Betsey:“dark beer”
Joanna:‘piwo z nalewaka’
Betsey:“draft beer”
Betsey:Now it’s time to move on to the grammar.

Lesson focus

Betsey:In this lesson, you’ll learn more about cases.
Joanna:So far, we’ve learned about the nominative, accusative, and instrumental cases - hopefully you remember them all!
Betsey:This time, we’re going to learn about the genitive case.
Joanna:The genitive case is one of the most commonly used ones in Polish.
Betsey:What’s the role of this case?
Joanna:It marks the direct object after a negated verb. We had some good examples of this in our dialogue.
Betsey:Let’s go through them one by one.
Joanna:‘Nie lubię soku pomarańczowego’
Betsey:“I don’t like orange juice”
Joanna:The verb ‘lubię’ is negated here, so the form we get in this sentence is ‘nie lubię’.
Betsey:“I don’t like”
Joanna:and that’s why the direct object ‘sok pomarańczowy’ has to be in the genitive case - ‘soku pomarańczowego’
Betsey:“orange juice”
Joanna:Then, the other example is - ‘nie lubię zielonej herbaty’
Betsey:“I don’t like green tea” Here again, the verb is negated
Joanna:Exactly. The sentence is built just like the one before. Just the direct object changed. Here we have ‘zielonej herbaty’, the genitive form of ‘zielona herbata’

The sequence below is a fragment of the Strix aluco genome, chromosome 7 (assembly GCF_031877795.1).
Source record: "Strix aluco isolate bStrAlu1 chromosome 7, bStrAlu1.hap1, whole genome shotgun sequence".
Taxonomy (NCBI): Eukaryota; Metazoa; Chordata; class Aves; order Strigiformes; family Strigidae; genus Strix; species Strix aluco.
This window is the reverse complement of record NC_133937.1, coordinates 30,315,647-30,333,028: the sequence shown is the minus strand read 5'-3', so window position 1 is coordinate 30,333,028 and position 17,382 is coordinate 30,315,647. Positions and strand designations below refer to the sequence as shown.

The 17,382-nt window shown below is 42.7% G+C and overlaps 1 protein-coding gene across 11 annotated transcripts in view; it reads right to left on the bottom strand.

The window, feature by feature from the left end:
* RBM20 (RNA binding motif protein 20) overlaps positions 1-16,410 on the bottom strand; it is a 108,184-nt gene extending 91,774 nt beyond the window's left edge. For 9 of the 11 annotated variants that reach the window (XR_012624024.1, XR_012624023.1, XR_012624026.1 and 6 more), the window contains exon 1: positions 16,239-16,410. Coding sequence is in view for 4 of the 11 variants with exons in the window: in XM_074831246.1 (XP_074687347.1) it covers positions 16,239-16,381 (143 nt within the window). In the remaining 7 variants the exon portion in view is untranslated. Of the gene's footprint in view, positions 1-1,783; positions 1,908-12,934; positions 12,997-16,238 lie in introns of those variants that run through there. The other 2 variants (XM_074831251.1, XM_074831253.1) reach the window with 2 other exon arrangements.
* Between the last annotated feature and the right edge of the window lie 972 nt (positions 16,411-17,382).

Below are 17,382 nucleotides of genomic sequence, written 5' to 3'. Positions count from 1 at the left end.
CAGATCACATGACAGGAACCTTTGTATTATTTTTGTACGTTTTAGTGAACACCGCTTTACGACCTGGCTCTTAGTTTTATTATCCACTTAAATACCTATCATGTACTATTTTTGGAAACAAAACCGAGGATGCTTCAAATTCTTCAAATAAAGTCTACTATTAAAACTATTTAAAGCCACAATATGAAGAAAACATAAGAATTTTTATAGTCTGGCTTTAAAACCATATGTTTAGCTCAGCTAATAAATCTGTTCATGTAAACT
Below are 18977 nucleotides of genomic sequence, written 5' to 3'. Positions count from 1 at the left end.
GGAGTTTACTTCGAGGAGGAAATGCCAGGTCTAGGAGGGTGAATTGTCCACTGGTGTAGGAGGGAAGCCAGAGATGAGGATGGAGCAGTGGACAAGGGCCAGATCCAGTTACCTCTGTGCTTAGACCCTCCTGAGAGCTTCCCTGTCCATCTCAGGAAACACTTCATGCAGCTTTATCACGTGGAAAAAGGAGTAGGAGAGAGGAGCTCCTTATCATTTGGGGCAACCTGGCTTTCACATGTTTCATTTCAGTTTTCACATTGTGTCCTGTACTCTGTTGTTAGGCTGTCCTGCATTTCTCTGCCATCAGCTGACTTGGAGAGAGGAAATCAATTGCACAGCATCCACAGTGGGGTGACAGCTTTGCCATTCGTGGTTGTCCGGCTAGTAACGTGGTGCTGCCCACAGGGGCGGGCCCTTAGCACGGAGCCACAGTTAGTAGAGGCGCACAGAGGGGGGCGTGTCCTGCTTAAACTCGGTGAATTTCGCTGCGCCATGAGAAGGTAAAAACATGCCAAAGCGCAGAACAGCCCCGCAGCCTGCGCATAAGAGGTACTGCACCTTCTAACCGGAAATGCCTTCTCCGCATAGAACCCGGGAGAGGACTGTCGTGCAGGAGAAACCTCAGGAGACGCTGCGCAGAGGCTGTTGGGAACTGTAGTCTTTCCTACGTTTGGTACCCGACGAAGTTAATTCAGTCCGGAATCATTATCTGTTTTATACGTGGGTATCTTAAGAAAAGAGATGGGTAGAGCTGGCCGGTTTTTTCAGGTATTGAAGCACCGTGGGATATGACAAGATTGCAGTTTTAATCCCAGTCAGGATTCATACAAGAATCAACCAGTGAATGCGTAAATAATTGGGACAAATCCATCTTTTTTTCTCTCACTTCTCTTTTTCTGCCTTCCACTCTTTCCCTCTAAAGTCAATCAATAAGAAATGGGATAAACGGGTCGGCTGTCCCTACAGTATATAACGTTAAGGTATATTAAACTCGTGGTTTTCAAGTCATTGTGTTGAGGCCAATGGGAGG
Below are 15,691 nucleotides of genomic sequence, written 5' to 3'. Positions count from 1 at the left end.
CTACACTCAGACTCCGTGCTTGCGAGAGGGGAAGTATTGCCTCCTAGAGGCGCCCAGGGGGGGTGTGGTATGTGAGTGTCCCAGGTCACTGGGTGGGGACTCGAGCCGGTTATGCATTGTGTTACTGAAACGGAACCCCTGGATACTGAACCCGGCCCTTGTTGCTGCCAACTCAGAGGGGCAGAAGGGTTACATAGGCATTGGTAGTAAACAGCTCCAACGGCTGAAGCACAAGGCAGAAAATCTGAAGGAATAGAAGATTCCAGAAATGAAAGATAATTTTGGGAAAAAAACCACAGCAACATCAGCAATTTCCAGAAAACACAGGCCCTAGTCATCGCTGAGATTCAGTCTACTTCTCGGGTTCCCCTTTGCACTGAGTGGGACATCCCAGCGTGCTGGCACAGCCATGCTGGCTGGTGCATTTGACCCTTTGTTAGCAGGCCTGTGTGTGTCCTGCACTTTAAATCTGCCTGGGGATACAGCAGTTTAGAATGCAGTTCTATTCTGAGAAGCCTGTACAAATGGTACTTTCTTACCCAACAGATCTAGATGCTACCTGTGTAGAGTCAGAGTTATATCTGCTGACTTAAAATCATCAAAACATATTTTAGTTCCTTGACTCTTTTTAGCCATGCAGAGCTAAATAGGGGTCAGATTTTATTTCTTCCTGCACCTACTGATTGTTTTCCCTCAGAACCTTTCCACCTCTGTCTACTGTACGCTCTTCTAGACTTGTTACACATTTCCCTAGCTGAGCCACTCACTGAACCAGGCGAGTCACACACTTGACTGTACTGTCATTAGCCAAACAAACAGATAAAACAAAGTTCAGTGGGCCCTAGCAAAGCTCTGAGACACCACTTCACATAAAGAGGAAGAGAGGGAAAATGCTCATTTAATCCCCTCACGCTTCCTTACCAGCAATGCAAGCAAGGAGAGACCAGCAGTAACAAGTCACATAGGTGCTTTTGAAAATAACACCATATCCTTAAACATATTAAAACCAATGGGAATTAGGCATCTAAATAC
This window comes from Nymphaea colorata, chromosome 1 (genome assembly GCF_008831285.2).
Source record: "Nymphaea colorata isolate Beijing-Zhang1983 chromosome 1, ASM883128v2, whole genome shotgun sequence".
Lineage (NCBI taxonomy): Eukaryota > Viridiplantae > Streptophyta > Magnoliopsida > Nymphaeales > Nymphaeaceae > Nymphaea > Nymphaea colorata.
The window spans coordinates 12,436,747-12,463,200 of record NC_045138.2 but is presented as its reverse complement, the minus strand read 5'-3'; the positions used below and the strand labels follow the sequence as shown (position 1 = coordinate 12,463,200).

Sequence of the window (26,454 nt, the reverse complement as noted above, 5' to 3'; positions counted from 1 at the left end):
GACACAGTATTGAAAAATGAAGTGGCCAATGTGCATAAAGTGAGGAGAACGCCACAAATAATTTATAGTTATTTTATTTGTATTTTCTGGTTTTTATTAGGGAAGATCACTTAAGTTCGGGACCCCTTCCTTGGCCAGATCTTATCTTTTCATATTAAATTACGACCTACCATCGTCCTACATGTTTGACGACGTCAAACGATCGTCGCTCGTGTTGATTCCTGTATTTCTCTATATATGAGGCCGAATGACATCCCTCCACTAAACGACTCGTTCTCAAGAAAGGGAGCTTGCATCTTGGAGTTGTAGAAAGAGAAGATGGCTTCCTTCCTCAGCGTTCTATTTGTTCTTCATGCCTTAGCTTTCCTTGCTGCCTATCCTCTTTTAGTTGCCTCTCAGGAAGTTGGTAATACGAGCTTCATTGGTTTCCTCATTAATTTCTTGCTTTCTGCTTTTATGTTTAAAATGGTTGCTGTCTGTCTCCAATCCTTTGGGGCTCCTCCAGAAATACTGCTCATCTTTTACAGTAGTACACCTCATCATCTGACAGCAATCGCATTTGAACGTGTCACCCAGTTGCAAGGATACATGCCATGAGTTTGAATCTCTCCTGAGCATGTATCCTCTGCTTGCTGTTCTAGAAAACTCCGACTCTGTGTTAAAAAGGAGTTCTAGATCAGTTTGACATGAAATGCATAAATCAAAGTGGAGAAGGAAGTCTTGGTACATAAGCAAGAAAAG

Betsey:“green tea”
Joanna:On the other hand, if the direct object appears after a verb in positive form, it will require the accusative case.
Betsey:Let’s use the last sample sentence and turn it into “I like green tea”
Joanna:In Polish it will be - ‘Lubię zieloną herbatę’
Betsey:Here the object “green tea” is in the accusative case.
Joanna:Yes, it’s zieloną herbatę
Betsey:So, in summary, verbs in their positive form require the accusative case, and verbs in their negative form require the genitive case. Joanna, since it’s Polish, I’m sure there are exceptions to this rule!
Joanna:There are, but we can’t go into them now, so please check the lesson notes.
Betsey:It’s very important, so don’t forget to do that!
Joanna:In the lesson notes, you will also find tables with genitive singular forms of adjectives and nouns, and genitive questions.
Betsey:Now let’s practice a bit more. Joanna, is there any music you don’t like?
Joanna:Yes, I don’t like classical music.
Betsey:So how do we say - “I don’t listen to classical music”
Joanna:‘Nie słucham muzyki klasycznej.’
Betsey:Here the verb “listen” is negated, so it requires the genitive case.
Joanna:Exactly, ‘muzyki klasycznej’ is a genitive form of ‘muzyka klasyczna’
Betsey:How about one more example?
Joanna:Ok. What do you want to say this time?
Betsey:Let’s go for - “I don’t have a TV”
Joanna:In Polish - ‘Nie mam telewizora’
Betsey:And here again, since the verb is in its negative form, it requires the genitive case.
Joanna:The nominative form is ‘telewizor’, but in our sentence we had ‘telewizora’.
Betsey:Ok, well, that’s all for this lesson! We hope that these lessons have helped you understand cases.
Betsey:That just about does it for this lesson.
Joanna:Thanks for listening, everyone!
Betsey:We’ll see you next time, bye!